Teachers, administrators and parents are invited to explore the many exciting aspects of STEM education and learn about and discuss the latest news, information and issues. This is also an opportunity to network with colleagues who can assist you in building your programs and meet new friends that share your interests and love of teaching.

Learn More…

Written by California Science Teachers Association

California Science Teachers Association

CSTA represents science educators statewide—in every science discipline at every grade level, Kindergarten through University.

Opportunities to Support NGSS Implementation with CTC

Posted: Friday, January 13th, 2017

What follows are several opportunities for science teachers to work with the Commission on Teacher Credentialing (CTC) on various projects that have direct or indirect implications for the implementation of NGSS in California. Please consider applying to one or more of the following opportunities.

CSET Field Testing Opportunities

Field testing opportunities for future CSET Multiple Subjects and Science tests are available beginning Dec. 5, 2016. Participants will have the choice between a $50 Barnes and Noble eGift Card or a $75 test fee voucher that may be applied to future test registration fees. For more information, including how to register to participate, please visit: http://www.pearsonvue.com/espilot/cset.asp. Learn More…

Written by California Science Teachers Association

California Science Teachers Association

CSTA represents science educators statewide—in every science discipline at every grade level, Kindergarten through University.

Submit Your NGSS Lessons and Units Today!

Posted: Friday, January 13th, 2017

Achieve has launched and is facilitating an EQuIP Peer Review Panel for Science–a group of expert reviewers who will evaluate the quality and alignment of lessons and units to the standards–in an effort to identify and shine a spotlight on emerging high-quality lesson and unit plans designed for the NGSS.

If you or your state, district, school, or organization has designed NGSS-aligned instructional materials, please consider submitting these in order to help provide educators across the country with various models and templates of high-quality lesson and unit plans. Learn More…

Written by California Science Teachers Association

California Science Teachers Association

CSTA represents science educators statewide—in every science discipline at every grade level, Kindergarten through University.

Opportunity for High School Students – Los Angeles County

Posted: Friday, January 13th, 2017

An upcoming Perry Outreach Program on Saturday, April 22, 2017 at the Orthopaedic Institute for Children in Los Angeles, CA. The Perry Outreach Program is a free, one-day, hands-on experience for high school and college-aged women who are interested in pursuing careers in medicine and engineering. Students will hear from women leaders in these fields and try it for themselves by performing mock orthopaedic surgeries and biomechanics experiments. Learn More…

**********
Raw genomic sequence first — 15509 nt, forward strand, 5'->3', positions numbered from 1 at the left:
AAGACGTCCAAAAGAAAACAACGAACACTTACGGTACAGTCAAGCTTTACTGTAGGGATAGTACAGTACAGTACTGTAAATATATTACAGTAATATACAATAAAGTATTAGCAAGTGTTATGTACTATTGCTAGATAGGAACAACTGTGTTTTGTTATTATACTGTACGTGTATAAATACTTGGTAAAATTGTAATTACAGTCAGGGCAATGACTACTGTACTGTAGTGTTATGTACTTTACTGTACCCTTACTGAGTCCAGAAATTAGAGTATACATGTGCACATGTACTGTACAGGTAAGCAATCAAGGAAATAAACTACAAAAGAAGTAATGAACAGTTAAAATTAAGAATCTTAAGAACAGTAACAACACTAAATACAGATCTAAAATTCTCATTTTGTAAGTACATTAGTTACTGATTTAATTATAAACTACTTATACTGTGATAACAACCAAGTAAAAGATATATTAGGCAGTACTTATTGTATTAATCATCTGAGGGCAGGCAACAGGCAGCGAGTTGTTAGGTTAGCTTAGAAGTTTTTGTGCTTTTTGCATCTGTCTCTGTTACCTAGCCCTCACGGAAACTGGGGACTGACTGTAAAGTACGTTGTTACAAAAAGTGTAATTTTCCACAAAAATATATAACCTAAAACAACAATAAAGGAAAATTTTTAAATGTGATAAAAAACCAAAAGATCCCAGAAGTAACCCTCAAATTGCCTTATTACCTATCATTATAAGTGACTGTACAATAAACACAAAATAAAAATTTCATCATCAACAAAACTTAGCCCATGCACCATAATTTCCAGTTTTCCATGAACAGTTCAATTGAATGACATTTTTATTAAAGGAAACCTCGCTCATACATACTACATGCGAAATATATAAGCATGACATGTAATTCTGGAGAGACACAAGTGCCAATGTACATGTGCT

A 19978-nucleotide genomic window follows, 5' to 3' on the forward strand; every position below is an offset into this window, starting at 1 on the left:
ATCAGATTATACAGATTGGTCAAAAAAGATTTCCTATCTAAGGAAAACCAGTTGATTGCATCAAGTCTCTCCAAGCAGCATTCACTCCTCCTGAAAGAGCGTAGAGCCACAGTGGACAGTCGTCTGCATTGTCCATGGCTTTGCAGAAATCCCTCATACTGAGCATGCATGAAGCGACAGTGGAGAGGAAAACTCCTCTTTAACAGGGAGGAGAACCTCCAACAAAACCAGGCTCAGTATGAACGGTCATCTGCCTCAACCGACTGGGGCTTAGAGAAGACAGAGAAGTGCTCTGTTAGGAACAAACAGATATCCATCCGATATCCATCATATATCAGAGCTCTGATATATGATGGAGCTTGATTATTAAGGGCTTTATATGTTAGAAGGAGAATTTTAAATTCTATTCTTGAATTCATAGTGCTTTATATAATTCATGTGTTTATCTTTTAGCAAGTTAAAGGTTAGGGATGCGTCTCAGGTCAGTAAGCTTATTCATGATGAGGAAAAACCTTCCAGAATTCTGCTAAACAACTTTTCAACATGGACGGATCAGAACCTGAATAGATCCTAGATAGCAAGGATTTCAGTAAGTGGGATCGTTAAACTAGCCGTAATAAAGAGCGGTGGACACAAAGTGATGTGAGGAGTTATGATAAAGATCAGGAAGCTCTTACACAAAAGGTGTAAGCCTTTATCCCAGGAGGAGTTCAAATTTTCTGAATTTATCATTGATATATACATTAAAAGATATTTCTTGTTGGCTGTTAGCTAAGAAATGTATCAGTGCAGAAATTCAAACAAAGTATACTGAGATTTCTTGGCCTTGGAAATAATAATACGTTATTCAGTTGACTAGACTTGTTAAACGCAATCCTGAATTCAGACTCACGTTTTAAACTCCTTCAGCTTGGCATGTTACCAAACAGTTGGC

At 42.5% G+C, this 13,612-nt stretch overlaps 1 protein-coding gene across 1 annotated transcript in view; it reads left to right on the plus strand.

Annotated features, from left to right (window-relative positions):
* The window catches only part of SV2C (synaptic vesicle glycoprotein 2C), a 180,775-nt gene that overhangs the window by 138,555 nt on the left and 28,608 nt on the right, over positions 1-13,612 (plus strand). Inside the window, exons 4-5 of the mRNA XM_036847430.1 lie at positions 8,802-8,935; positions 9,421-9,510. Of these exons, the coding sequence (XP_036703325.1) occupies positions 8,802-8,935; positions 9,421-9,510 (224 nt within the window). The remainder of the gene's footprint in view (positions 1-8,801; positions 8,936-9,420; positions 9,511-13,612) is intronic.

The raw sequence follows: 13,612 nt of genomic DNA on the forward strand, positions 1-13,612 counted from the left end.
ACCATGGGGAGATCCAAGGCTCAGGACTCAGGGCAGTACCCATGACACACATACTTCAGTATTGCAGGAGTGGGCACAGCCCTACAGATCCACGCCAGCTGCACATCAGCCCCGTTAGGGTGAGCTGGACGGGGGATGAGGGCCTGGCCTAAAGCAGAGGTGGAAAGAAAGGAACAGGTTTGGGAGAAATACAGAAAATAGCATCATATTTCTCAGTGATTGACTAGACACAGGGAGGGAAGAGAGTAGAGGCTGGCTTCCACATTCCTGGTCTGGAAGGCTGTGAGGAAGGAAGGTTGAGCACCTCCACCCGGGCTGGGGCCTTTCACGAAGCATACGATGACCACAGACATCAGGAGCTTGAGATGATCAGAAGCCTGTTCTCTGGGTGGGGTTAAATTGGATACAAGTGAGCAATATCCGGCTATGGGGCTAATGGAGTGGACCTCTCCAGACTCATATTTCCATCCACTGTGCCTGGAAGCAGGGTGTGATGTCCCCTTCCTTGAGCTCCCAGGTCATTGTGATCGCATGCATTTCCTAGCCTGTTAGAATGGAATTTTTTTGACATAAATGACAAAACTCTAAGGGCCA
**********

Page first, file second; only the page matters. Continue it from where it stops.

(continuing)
Written by California Science Teachers Association

California Science Teachers Association

CSTA represents science educators statewide—in every science discipline at every grade level, Kindergarten through University.

Science Education Policy Update

Posted: Friday, January 13th, 2017

by Jessica Sawko

January 2017 has proven to be a very busy month for science education policy and CA NGSS implementation activities. CSTA has been and will be there every step of the way, seeking and enacting all options to support high-quality science education and the successful implementation of CA NGSS.

California Department of Education/U.S. Department of Education Science Double-Testing Waiver Hearing

The year started with California Department of Education’s (CDE) hearing with the U.S. Department of Education conducted via WebEx on January 6, 2017. This hearing was the final step in California’s efforts to secure a waiver from the federal government in order to discontinue administration of the old CST and suspension of the reporting of student test scores on a science assessment for two years. As reported by EdSource, the U.S. Department of Education representative, Ann Whalen, a senior adviser to U.S. Secretary John King Jr., committed to making her final ruling “very shortly.” Deputy Superintendent Keric Ashley presented on behalf of CDE during the hearing and did an excellent job describing the broad-based support for this waiver in California, the rationale for the waiver, and California’s commitment to the successful implementation of a new high-quality science assessment. As previously reported, California is moving forward with its plans to administer a census pilot assessments this spring. The testing window is set to open on March 20, 2017. For more information visit New CA Science Test: What You Should Know.

Learn More…

Written by California Science Teachers Association

California Science Teachers Association

CSTA represents science educators statewide—in every science discipline at every grade level, Kindergarten through University.